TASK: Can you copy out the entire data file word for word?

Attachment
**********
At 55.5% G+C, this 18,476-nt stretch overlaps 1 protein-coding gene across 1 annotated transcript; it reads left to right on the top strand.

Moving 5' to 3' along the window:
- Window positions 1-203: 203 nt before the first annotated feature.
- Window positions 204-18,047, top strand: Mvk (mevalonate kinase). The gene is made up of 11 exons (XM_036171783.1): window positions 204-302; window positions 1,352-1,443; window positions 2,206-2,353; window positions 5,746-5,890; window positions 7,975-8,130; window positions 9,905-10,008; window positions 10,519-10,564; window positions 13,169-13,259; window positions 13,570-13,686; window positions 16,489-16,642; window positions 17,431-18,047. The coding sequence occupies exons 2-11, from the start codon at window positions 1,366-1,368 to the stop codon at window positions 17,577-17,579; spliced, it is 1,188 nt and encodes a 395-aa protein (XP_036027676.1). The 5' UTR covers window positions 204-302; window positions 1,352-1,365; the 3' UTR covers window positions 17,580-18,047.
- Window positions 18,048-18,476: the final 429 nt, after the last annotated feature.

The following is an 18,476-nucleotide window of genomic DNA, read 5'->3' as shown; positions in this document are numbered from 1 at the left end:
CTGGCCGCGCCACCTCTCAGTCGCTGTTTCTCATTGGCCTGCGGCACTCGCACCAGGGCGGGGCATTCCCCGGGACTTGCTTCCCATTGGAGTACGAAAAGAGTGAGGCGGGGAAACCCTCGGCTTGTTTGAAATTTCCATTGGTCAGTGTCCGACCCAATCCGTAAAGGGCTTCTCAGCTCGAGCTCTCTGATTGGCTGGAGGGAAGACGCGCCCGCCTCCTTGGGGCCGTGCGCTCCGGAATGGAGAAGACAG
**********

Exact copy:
At 55.5% G+C, this 18,476-nt stretch overlaps 1 protein-coding gene across 1 annotated transcript; it reads left to right on the top strand.

Moving 5' to 3' along the window:
- Window positions 1-203: 203 nt before the first annotated feature.
- Window positions 204-18,047, top strand: Mvk (mevalonate kinase). The gene is made up of 11 exons (XM_036171783.1): window positions 204-302; window positions 1,352-1,443; window positions 2,206-2,353; window positions 5,746-5,890; window positions 7,975-8,130; window positions 9,905-10,008; window positions 10,519-10,564; window positions 13,169-13,259; window positions 13,570-13,686; window positions 16,489-16,642; window positions 17,431-18,047. The coding sequence occupies exons 2-11, from the start codon at window positions 1,366-1,368 to the stop codon at window positions 17,577-17,579; spliced, it is 1,188 nt and encodes a 395-aa protein (XP_036027676.1). The 5' UTR covers window positions 204-302; window positions 1,352-1,365; the 3' UTR covers window positions 17,580-18,047.
- Window positions 18,048-18,476: the final 429 nt, after the last annotated feature.

The following is an 18,476-nucleotide window of genomic DNA, read 5'->3' as shown; positions in this document are numbered from 1 at the left end:
CTGGCCGCGCCACCTCTCAGTCGCTGTTTCTCATTGGCCTGCGGCACTCGCACCAGGGCGGGGCATTCCCCGGGACTTGCTTCCCATTGGAGTACGAAAAGAGTGAGGCGGGGAAACCCTCGGCTTGTTTGAAATTTCCATTGGTCAGTGTCCGACCCAATCCGTAAAGGGCTTCTCAGCTCGAGCTCTCTGATTGGCTGGAGGGAAGACGCGCCCGCCTCCTTGGGGCCGTGCGCTCCGGAATGGAGAAGACAG